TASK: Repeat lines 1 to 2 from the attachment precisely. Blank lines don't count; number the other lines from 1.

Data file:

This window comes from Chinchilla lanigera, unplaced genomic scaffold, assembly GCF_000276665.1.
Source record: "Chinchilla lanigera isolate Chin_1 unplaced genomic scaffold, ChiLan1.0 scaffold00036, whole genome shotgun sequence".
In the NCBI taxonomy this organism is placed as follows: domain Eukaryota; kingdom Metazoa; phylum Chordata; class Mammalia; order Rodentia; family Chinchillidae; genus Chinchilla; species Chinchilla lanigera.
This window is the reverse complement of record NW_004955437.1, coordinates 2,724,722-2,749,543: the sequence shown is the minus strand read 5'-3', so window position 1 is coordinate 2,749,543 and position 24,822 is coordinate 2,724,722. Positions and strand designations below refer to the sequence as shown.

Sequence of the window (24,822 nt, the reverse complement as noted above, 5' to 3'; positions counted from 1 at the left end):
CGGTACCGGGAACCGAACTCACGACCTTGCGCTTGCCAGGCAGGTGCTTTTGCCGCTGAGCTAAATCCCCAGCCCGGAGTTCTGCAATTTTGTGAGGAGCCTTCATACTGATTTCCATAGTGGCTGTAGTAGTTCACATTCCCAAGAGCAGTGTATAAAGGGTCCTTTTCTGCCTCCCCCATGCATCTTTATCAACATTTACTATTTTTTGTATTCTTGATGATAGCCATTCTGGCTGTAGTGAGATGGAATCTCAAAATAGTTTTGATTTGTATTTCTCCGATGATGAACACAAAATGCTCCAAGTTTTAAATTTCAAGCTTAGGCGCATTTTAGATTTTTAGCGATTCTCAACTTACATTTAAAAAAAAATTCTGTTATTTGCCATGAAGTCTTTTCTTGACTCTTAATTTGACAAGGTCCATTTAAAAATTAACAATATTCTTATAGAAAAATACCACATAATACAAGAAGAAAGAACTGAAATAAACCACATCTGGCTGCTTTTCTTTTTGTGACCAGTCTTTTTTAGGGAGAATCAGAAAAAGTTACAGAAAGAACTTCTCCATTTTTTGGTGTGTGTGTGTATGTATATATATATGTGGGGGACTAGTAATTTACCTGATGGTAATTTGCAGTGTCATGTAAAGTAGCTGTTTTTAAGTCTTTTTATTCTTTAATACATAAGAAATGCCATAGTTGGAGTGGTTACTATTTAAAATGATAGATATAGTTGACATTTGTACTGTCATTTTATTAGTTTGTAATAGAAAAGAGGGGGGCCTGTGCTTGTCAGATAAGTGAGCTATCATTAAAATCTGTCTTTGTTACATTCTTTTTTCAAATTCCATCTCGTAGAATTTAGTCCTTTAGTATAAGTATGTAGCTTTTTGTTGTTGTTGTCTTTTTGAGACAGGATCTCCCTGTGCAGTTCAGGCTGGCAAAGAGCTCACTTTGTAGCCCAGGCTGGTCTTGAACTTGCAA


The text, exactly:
This window comes from Chinchilla lanigera, unplaced genomic scaffold, assembly GCF_000276665.1.
Source record: "Chinchilla lanigera isolate Chin_1 unplaced genomic scaffold, ChiLan1.0 scaffold00036, whole genome shotgun sequence".